Press Groups Welcome Senate Progress on Media Shield Law

Legislation that would offer more protection for journalists who use confidential sources nearly got hung up over a basic question: In the digital age, who is a journalist?

Pinpointing what constitutes a professional journalist is getting complicated in today’s smartphone- and internet-crazed world, where anyone can write a blog and act as an independent reporter. But the Senate Judiciary Committee took a swing at it and received support from several associations.

You first have to realize that the world has changed, and not everything occurs in print from people who work seven days a week at journalism.

The committee advanced the Free Flow of Information Act with a 13-5 vote last week after a two-hour debate over the definition. The agreed-upon description of a journalist: a person who had an employment relationship with a media outlet for one of the past 20 years or three continuous months in the last five years, or an individual with a substantial track record of freelancing in the past five years.

Student journalists are also covered, and, for those not covered, a federal judge will have discretion to determine whether the individual should be protected—a stipulation that was important for key stakeholders.

“You first have to realize that the world has changed, and not everything occurs in print from people who work seven days a week at journalism,” Sen. Charles Schumer (D-NY), the bill’s sponsor, told the Huffington Post. “There are fine journalists that don’t do that anymore. But on the other hand, you can’t just say anybody who writes one single thing gets the same kind of protection. And so I think we’ve come to a pretty good balance.”

Several media associations agreed and praised the bill.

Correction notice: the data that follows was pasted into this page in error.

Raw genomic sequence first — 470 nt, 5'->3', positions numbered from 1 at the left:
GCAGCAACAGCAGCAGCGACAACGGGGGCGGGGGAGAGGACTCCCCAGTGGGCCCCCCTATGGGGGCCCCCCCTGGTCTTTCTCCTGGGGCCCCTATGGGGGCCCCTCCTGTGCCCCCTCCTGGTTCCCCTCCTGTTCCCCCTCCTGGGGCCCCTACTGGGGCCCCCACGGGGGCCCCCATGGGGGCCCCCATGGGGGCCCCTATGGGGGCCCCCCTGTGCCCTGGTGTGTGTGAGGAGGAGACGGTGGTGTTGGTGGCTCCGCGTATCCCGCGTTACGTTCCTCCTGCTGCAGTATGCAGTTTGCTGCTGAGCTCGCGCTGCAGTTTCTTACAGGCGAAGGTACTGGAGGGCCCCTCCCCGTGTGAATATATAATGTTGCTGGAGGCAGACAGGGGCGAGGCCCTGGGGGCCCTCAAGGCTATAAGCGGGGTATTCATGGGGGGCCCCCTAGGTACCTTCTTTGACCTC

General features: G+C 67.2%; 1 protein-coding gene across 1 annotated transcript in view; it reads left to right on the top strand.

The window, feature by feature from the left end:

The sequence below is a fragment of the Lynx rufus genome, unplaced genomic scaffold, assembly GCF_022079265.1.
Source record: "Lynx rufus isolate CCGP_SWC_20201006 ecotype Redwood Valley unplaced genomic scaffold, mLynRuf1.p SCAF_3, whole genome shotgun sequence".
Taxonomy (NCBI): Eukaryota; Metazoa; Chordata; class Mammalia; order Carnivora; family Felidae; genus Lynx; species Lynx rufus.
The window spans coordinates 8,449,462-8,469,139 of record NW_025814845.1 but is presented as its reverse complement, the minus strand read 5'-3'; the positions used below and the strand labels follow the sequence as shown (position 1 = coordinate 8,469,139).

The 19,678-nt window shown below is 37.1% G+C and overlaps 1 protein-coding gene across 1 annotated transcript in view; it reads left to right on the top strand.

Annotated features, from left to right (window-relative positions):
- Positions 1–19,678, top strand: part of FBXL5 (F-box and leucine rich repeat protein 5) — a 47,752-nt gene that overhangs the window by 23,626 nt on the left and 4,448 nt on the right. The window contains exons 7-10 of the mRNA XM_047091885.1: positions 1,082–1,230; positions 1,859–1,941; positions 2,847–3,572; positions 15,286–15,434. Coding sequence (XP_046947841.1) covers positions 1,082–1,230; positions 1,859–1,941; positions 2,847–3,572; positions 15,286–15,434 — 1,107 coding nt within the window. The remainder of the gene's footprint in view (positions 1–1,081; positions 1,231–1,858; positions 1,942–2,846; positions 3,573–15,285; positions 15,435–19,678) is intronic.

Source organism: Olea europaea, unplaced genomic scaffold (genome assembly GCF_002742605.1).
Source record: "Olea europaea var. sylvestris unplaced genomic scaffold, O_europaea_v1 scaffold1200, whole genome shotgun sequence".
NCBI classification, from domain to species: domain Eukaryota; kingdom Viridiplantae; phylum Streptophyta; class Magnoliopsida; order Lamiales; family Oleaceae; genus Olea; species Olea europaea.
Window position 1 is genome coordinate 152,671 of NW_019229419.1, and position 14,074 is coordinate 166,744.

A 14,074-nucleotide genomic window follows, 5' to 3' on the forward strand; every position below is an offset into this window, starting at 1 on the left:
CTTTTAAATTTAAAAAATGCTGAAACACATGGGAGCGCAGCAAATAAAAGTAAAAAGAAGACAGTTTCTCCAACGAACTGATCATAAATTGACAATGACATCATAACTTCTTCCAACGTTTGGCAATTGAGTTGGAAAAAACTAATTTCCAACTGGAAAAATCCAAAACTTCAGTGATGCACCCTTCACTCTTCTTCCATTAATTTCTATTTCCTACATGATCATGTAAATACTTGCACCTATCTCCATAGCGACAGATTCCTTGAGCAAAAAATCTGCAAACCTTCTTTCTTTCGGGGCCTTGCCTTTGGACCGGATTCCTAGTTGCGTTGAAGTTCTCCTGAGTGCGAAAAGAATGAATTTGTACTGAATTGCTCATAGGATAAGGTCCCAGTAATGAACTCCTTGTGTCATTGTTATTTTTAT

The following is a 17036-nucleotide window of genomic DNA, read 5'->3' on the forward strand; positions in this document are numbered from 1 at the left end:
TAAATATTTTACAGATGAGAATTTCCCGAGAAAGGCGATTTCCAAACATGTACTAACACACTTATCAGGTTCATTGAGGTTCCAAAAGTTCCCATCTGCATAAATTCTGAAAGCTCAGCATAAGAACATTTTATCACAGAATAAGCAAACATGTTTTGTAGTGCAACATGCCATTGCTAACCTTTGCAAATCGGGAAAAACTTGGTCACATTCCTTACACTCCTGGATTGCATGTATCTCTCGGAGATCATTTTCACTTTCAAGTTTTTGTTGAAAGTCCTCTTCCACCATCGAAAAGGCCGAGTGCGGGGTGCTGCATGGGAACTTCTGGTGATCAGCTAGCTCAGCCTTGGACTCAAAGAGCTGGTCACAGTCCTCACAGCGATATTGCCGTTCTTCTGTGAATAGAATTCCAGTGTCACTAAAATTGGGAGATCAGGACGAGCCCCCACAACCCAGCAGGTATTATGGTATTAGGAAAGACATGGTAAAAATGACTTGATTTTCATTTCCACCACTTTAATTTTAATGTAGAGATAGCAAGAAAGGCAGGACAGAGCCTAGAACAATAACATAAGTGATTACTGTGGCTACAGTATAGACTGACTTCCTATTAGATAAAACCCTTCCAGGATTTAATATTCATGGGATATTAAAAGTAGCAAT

“As recent events have clearly demonstrated, it is essential to protect both the freedom of the press and our national security through a balanced law that applies across all federal circuits,” Caroline H. Little, president and CEO of the Newspaper Association of America, said in a statement. “This bill will preserve the integrity of the news-gathering process while still ensuring effective law enforcement.”

In a blog post, David Cullier, president of the Society of Professional Journalists, said that while he wasn’t comfortable defining “covered journalist,” the definition the Senate Judiciary Committee came up with could have been much worse.

“The definition is really broad, as it should be,” Cullier wrote. “It includes college journalists, freelancers, bloggers (particularly those with traditional legacy media experience in the past 20 years), anyone working for a ‘news website’ and just about anyone else gathering information and disseminating it for the public good. … This is a lot better than what was previously proposed, which made it sound like a journalist is someone with a ‘press’ hat, notepad, and pen.”

Schumer worked with Sen. Dianne Feinstein (D-CA) and Sen. Dick Durbin (D-IL) to reach the compromise on a bill that President Barack Obama strongly supported following revelations that the Justice Department secretly seized Associated Press phone records during a recent investigation.

The bill will now move to the Senate floor. A corresponding House version of the bill is still being reviewed by the Subcommittee on Crime, Terrorism, Homeland Security, and Investigations.


Rob Stott

By Rob Stott

Rob Stott is a contributing editor for Associations Now. MORE

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